The olive tree is subject to attack by a number of pests and diseases. Because the olive tree can grow to a great age and because there are many wild olive trees scattered in olive growing districts, the systematic control of certain pests is very difficult. The main animal pests are: dacus eleae, or olive fruit fly; prays oleae, or olive kernel borer, or olive moth; saissetia oleae, or black scale. The olive tree is also attacked by cryptogamic and bacterial diseases such as olive lenot and olive leaf spot.
The most important pest of olives, especially in Italy, Spain and Turkey, is the olive moth. It occurs in all the Mediterranean olive-growing countries. The caterpillar of the moth feeds on the flower organs, especially the pistil and ovary, and later attacks the young fruit. In some years 50% of the flowers are destroyed, followed by a heavy fall of fruit. The other principal pest is the olive fly which is similar in activity to the notorious Mediterranean fruit fly. The eggs of the olive fly are deposited inside the fruit; the larvae feed on the pulp of the fruit, causing maggoty olives. The olive fly occurs throughout the Mediterranean region, especially in Italy. About 20% of olives are attacked and, where attacks are heavy, they are unsuitable as table olives.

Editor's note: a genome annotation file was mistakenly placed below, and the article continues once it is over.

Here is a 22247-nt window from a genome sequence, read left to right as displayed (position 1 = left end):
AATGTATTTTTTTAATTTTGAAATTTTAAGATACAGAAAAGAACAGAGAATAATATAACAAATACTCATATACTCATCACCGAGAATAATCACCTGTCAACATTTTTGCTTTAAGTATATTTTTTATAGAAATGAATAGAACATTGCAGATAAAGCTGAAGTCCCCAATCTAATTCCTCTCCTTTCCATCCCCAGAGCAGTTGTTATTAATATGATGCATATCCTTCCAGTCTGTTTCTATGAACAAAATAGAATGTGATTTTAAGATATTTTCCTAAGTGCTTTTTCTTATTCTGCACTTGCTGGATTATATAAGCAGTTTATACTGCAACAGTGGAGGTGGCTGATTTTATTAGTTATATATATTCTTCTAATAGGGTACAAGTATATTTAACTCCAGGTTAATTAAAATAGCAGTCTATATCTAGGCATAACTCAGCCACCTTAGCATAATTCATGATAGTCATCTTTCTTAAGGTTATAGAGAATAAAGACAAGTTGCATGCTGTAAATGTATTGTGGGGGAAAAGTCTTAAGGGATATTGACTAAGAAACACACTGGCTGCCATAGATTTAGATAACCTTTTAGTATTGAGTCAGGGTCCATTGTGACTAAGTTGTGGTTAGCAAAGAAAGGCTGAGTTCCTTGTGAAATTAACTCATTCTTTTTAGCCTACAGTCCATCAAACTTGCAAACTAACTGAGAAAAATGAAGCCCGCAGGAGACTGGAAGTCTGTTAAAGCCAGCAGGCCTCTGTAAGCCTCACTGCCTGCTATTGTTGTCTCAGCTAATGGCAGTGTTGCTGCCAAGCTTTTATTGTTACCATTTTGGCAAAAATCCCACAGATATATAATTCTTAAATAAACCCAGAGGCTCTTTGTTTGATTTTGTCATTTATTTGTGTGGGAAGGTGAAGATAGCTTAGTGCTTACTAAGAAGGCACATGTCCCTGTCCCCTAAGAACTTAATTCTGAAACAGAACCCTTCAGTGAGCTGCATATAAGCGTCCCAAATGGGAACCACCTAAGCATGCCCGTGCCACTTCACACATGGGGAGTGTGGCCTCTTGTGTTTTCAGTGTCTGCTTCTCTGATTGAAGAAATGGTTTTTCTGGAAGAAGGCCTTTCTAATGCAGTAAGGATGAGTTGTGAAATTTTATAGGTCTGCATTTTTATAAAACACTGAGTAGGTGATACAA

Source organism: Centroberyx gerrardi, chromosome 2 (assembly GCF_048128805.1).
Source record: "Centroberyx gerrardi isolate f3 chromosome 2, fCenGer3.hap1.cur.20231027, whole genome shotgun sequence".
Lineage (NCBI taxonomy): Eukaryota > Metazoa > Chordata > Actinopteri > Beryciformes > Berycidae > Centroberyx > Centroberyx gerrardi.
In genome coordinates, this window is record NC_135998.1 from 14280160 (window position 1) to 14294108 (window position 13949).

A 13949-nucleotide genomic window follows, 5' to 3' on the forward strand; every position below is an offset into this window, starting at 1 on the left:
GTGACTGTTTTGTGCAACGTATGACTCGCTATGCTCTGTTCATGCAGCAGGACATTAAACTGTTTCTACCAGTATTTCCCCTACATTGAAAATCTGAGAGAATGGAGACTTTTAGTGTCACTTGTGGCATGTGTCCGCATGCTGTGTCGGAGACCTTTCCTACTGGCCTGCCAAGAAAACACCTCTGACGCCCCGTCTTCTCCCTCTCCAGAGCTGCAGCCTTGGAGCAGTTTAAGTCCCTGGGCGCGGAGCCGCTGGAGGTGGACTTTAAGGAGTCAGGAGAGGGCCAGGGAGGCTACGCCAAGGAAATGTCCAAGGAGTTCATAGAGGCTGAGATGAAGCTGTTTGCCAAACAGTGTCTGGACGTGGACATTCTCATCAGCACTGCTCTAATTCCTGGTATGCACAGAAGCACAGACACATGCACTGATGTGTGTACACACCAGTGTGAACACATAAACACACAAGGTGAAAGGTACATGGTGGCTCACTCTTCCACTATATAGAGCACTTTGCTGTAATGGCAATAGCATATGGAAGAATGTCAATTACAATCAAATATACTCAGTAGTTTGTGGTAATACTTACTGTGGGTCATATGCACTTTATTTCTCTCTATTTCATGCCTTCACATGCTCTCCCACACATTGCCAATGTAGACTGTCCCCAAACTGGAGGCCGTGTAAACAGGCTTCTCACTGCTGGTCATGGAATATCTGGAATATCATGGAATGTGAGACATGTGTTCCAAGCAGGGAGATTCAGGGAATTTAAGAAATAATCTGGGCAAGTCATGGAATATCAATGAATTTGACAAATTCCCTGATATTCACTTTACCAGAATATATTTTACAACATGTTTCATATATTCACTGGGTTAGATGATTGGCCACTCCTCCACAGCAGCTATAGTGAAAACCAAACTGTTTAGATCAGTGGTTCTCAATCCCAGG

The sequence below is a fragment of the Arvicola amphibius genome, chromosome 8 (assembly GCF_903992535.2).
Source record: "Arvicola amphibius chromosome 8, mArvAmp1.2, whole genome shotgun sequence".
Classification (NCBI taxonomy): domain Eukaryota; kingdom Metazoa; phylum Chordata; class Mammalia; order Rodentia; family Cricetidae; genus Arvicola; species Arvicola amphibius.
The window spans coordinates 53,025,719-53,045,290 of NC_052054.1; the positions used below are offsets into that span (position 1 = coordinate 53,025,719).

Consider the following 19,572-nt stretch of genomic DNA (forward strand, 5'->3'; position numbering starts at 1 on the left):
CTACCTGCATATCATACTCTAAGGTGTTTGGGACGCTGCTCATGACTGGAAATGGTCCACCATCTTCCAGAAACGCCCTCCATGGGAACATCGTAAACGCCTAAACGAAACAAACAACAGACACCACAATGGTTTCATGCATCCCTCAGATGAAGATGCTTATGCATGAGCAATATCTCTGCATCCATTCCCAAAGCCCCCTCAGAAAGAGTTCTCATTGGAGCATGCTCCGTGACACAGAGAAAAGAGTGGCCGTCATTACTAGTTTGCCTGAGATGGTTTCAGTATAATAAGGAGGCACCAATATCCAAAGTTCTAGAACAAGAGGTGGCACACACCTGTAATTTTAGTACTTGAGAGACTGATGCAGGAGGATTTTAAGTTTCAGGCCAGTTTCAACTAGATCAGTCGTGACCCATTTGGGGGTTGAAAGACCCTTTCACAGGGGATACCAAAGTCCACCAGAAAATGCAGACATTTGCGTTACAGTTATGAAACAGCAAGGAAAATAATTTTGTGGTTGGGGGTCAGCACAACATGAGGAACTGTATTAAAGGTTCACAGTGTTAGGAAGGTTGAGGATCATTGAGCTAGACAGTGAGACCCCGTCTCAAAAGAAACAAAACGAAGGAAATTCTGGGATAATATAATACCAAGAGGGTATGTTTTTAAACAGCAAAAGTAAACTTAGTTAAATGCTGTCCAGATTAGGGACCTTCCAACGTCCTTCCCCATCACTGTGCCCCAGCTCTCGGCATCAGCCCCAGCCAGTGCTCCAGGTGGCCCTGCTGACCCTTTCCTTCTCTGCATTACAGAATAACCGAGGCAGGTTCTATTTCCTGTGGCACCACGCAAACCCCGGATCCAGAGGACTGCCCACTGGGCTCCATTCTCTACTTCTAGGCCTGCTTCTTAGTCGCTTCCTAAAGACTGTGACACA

Olive leaf spot is a fungal disease which is found around the Mediterranean and in Eritrea, South Africa, California, Argentine and Chile. The fungus infects the leaves, severe attacks resulting in partial to complete defoliation of the tree, which seriously reduces the crop in the following season. Olive knot is a bacterial disease which occurs in the Mediterranean region, in California and Argentina. The disease causes knots to develop on the young shoots which eventually kill the shoots. The bacteria can also infect the leaves, causing premature leaf drop.